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Johnson & Johnson missing out on stent sales

Johnson & Johnson can't supply cardiac stents fast enough to capitalize on three recent recalls by archrival Boston Scientific Corp., say cardiologists who use both companies' medical devices.

The reason may be related to manufacturing issues at Johnson & Johnson's Cordis Corp. unit, which is being closely monitored by the Food and Drug Administration. In April, the agency sent a scathing letter citing numerous problems it called ''serious violations of the law."

Doctors say they continue to face shortages of Cordis's drug-coated Cypher cardiac stent and that, as a result, the company is failing to regain lost market share. Stents are tiny wire mesh tubes used to prop open clogged coronary arteries. Cypher and Boston Scientific's Taxus are the only two drug-coated stents on the market, considered a major medical advance because it reduces scar tissue that can block arteries again.

After launching in March, Taxus quickly dethroned Cypher, capturing more than 70 percent of the market, according to Boston Scientific. But starting in July, Boston Scientific has had to recall 99,200 stent systems because of a manufacturing defect that made it hard in some cases to deflate the balloon used to implant the stent. The defect has been linked to three deaths and 47 serious injuries. The Natick company said it has fixed the problem and that it has been able to keep more than 60 percent of the market.

Industry analysts blame Cordis's manufacturing woes for the shortages.

''This is an opportunity to mend fences, and they're really not exploiting it," said Bruce Cranna, medical-device analyst for investment banker Leerink, Swann & Co. in Boston. Added Merrill Lynch analyst Daniel T. Lemaitre: ''You hear reports of shortages, and you scratch your head. You wonder how they can still have problems keeping up?"

Cordis spokesman Martin Schildhouse yesterday said the FDA's warning letter ''does not impact our ability to supply the market." Asked about doctors' complaints of shortages, he wrote in an e-mail: ''Due to physician preference and recent market events, we are continuing to ramp up production to meet the increased demand for the Cypher stent."

The FDA letter, dated April 1, was sent to Cordis Cardiology president Richard D. Anderson. ''FDA is concerned with the breadth and scope of the specific violations noted in this letter . . . which we believe are symptomatic of serious underlying problems in your firm's manufacturing and quality systems," the letter states.

The problems were found during inspections of Cordis facilities in Warren, N.J.; Miami Lakes, Fla.; Puerto Rico, and Europe. They were so serious the FDA said the Cypher stents being produced were considered ''adulterated."

Among other things, the letter said that at a plant in Puerto Rico, a batch of product that had failed to meet a quality standard was later resampled, retested, and passed for distribution. The letter also described cases in which Cordis failed to properly track complaints about problems with the stents, such as blood clots they may have caused. For instance, several hundred complaints from 2002 and 2003 in Europe were not fully investigated at the time of the inspections, the letter states.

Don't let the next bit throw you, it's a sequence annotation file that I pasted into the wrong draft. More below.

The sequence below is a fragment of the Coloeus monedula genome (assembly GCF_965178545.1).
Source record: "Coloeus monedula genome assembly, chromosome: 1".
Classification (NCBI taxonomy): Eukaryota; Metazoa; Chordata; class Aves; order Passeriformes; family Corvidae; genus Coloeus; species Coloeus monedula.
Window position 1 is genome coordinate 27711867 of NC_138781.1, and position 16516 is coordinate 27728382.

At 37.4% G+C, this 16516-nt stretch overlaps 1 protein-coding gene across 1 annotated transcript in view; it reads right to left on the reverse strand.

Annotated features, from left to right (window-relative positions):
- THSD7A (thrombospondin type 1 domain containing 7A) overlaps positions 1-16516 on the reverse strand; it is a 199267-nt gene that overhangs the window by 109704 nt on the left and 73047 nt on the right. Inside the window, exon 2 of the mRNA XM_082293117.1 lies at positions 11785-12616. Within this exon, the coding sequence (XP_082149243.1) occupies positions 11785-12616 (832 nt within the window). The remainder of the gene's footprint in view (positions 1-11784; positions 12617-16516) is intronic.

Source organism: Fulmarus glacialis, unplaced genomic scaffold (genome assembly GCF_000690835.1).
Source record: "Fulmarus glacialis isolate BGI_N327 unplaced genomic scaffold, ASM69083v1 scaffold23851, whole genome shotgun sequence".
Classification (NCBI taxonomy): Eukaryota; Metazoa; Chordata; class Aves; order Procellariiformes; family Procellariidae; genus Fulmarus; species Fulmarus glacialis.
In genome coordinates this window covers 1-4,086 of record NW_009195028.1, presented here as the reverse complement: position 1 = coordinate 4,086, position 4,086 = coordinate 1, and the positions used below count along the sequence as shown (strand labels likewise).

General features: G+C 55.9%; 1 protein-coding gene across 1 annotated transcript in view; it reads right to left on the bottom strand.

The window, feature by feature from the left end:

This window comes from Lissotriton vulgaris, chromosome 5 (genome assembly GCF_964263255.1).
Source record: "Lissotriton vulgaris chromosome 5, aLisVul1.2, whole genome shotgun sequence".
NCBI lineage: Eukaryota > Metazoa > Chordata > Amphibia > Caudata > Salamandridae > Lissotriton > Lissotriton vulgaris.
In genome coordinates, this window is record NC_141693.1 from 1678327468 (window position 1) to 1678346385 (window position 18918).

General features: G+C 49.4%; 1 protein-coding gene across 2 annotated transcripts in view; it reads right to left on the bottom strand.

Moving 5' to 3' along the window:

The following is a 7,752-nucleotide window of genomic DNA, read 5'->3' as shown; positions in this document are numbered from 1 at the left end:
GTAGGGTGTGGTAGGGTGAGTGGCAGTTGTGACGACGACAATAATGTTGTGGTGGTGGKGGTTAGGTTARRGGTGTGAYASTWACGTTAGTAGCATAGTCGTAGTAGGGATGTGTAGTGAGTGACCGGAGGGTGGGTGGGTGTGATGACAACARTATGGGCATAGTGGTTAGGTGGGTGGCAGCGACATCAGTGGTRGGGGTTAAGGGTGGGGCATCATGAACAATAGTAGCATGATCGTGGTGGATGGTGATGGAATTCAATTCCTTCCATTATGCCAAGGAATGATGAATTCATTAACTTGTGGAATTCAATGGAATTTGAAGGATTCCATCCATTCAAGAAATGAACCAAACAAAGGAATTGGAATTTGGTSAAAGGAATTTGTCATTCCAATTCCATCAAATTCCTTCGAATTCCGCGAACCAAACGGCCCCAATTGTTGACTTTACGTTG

The FDA demanded a comprehensive response plan, and said it might seize the stents or issue fines.

FDA officials were unavailable to comment yesterday, a spokeswoman said. Cordis won't say how it responded to the FDA warning letter or release the review plan the agency requested.

Cypher supplies may also be thin because Cordis imposed a three-month shelf life on its drug-coated stents, even though the FDA approved a six-month shelf life, said doctors who deal with Cordis. The drug-delivery characteristics of the stents change over time, and the self-imposed three-month expiration date limit is intended to ensure Cypher stents stay well within government parameters, these people say.

The downside, doctors said, is that Cordis ends up discarding a lot of stents, making it even harder to keep Cypher stents in stock. Asked about the new limit, Cordis spokesman Schildhouse wrote: ''I cannot speculate on the packaging." Whatever the reason, some Cordis customers are miffed by the low inventories.

At Duke University's medical school, director of interventional cardiology Peter Berger said he would prefer to avoid using the drug-coated Taxus stent until it becomes more clear that Boston Scientific has solved the problem.

But he still uses Taxus when Cordis can't supply the right size or length of stent.

''It's beyond me why the supply problem hasn't been solved yet," Berger said of the manufacturing difficulties, adding the issue ''has angered some customers who are all the more willing to use Taxus."

Daniel Simpson, director of the cardiac catheterization laboratory at Walter Reed Army Medical Center in Washington, D.C., said he's never been able to get enough Cypher stents since they were introduced in early 2003. Often the stents he can get are the wrong sizes for his patients. ''It's been a continual problem," said Simpson.

Ross Kerber can be reached at; Jeffrey Krasner at

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